Simon Jack: Yes, thank you. The exhibition is called All Work and Low Pay, and as you say focuses on just how many women were in the workforce at a time when the stereotype put most of them in the home, until very recently anyway. The curator is Dr Clare Rose, and we began by watching a film from the early 1950s.

Film voiceover, male: ‘Woman. Woman of 1950. Can she develop her individual talents? Or does she still look upon marriage as the sole purpose of her existence?’

Simon Jack:  So, I’m with Dr Clare Rose here. Tell us a little bit about the film we are watching.

Dr Clare Rose. Image: The Women's Library, London Metropolitan University

Clare Rose: It was made in 1951 by Jill Craigie, who was the wife of Michael Foot, the well-known Labour politician. And she made it because she didn’t like the attempts after World War Two to encourage, or in some cases force, women to leave the workplace and go back to the household. And she points out that in 1951 which we think of as a time when (quote unquote) women didn’t work, there were actually seven million working women in Britain.

Film voiceover, female: ‘ If anyone dares to resurrect that old cliche “women’s place is in the home”, let them contemplate the sight of millions of women out of the home, earning their own living.’

Clare Rose: I think it really sums up one of the main points of the exhibition, which is that there’s this kind of amnesia about women’s work. People keep denying that women have worked, that women do work, and because there’s this collective denial it means that a lot of problems are never resolved and we have to keep reinventing the wheel.

The work that women did was not just a little bit of light typing and filing. It was really heavy, gruelling, physical work.

Simon Jack: And we’ve got some of the artefacts here: there are sort of hammers and chains. What is that depicting?

Clare Rose: That is a really really important group of artefacts from the women who made chains in their back kitchens in Cradley Heath in the West Midlands. And it reminds us that there is no job, no matter how hard or how industrial, that has not had large numbers of women doing it.

In the post-war period, women did not all go back to the home and start raising 2.5 children. Or if they tried that for a few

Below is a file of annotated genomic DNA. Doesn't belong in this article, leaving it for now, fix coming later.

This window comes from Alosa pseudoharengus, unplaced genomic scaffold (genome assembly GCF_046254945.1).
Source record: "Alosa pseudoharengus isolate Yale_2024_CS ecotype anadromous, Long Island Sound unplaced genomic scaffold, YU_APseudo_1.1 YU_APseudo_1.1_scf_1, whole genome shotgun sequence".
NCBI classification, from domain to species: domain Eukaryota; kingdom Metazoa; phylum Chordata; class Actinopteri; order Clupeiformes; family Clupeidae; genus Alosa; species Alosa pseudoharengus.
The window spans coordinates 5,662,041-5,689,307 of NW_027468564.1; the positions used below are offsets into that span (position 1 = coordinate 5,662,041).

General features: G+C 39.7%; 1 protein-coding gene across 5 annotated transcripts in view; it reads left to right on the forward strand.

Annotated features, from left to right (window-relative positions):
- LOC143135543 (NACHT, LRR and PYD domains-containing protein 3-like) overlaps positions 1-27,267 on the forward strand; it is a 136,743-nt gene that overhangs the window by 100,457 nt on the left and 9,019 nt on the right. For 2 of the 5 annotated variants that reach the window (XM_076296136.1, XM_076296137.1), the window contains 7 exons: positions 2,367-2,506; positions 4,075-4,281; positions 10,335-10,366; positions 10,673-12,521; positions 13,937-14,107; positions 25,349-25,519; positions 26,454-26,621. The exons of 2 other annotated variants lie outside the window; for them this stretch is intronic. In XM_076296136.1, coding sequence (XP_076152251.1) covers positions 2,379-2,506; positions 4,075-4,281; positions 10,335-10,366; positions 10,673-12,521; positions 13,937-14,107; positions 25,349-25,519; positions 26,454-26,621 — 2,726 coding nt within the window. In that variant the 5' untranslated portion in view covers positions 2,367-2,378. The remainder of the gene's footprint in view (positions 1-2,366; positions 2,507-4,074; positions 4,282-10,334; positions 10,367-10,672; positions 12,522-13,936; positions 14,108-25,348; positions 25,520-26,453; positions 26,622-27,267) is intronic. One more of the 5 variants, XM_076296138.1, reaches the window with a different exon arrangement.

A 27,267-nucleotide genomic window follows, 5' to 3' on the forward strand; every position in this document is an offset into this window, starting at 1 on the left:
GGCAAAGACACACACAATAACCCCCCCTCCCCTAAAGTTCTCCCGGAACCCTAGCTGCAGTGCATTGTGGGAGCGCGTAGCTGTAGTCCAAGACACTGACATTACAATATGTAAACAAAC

years, they actually then went back to work in all sorts of jobs, including engineering. And here we have the first issue of
the women’s newsletter for the Allied Engineering Workers’ Union. And we have a leaflet here arguing for equal pay for equal work put out by the Confederation of Shipbuilding and Engineering Unions, again from the early 1950s.

Simon Jack: These union leaflets, of course, recognising women’s role in sort of manufacturing and engineering. The trade unions weren’t all of one voice about what they thought about women working in situations like this.

Clare Rose: Very often women have pushed for things beyond what the male-led unions wanted.

Simon Jack: Why were some male members of trade unions against women in the workplace? It’s not something you would expect to hear these days.

Clare Rose: They felt that if women were in the workplace it would erode pay differentials, it would lead to de-skilling,
which would then hit their [men’s] wage packets.

Simon Jack: So essentially you’re saying that women would do it for less, and that would hurt them [men] ultimately.

Clare Rose: Yes

Film voiceover, female:  ‘Without them industry would be paralysed. So if any of those sentimental sort of fellows are around, shaking their heads at this state of affairs , we reply in this day and age “women work while men weep!”‘

Simon Jack: Dr Clare Rose, curator of the exhibition which as you say is at The Women’s Library at London Metropolitan University and it’s on until April the 4th.